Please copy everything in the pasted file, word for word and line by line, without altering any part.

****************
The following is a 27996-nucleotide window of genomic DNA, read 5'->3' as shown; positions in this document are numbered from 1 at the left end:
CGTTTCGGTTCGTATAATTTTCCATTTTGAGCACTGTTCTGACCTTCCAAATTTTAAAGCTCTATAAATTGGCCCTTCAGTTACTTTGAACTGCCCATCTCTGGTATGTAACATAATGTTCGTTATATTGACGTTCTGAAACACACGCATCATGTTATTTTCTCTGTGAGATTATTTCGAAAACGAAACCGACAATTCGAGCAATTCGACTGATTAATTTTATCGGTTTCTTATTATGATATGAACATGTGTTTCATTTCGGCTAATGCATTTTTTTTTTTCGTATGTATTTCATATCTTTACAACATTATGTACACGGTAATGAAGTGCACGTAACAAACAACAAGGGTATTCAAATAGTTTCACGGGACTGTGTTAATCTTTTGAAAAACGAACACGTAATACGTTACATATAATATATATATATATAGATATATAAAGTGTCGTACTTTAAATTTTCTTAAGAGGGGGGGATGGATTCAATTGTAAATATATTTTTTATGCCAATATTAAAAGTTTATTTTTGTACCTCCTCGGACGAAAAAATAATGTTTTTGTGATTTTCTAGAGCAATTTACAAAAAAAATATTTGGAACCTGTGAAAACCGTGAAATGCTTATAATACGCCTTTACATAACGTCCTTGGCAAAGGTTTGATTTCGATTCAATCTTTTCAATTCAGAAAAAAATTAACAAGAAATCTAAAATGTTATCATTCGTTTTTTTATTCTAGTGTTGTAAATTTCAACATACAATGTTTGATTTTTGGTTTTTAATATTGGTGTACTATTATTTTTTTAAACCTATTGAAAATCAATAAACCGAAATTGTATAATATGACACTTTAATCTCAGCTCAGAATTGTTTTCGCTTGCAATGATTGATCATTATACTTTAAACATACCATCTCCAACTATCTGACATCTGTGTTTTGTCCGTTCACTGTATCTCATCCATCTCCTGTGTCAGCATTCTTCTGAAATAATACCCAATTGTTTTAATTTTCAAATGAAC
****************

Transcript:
The following is a 27996-nucleotide window of genomic DNA, read 5'->3' as shown; positions in this document are numbered from 1 at the left end:
CGTTTCGGTTCGTATAATTTTCCATTTTGAGCACTGTTCTGACCTTCCAAATTTTAAAGCTCTATAAATTGGCCCTTCAGTTACTTTGAACTGCCCATCTCTGGTATGTAACATAATGTTCGTTATATTGACGTTCTGAAACACACGCATCATGTTATTTTCTCTGTGAGATTATTTCGAAAACGAAACCGACAATTCGAGCAATTCGACTGATTAATTTTATCGGTTTCTTATTATGATATGAACATGTGTTTCATTTCGGCTAATGCATTTTTTTTTTTCGTATGTATTTCATATCTTTACAACATTATGTACACGGTAATGAAGTGCACGTAACAAACAACAAGGGTATTCAAATAGTTTCACGGGACTGTGTTAATCTTTTGAAAAACGAACACGTAATACGTTACATATAATATATATATATATAGATATATAAAGTGTCGTACTTTAAATTTTCTTAAGAGGGGGGGATGGATTCAATTGTAAATATATTTTTTATGCCAATATTAAAAGTTTATTTTTGTACCTCCTCGGACGAAAAAATAATGTTTTTGTGATTTTCTAGAGCAATTTACAAAAAAAATATTTGGAACCTGTGAAAACCGTGAAATGCTTATAATACGCCTTTACATAACGTCCTTGGCAAAGGTTTGATTTCGATTCAATCTTTTCAATTCAGAAAAAAATTAACAAGAAATCTAAAATGTTATCATTCGTTTTTTTATTCTAGTGTTGTAAATTTCAACATACAATGTTTGATTTTTGGTTTTTAATATTGGTGTACTATTATTTTTTTAAACCTATTGAAAATCAATAAACCGAAATTGTATAATATGACACTTTAATCTCAGCTCAGAATTGTTTTCGCTTGCAATGATTGATCATTATACTTTAAACATACCATCTCCAACTATCTGACATCTGTGTTTTGTCCGTTCACTGTATCTCATCCATCTCCTGTGTCAGCATTCTTCTGAAATAATACCCAATTGTTTTAATTTTCAAATGAAC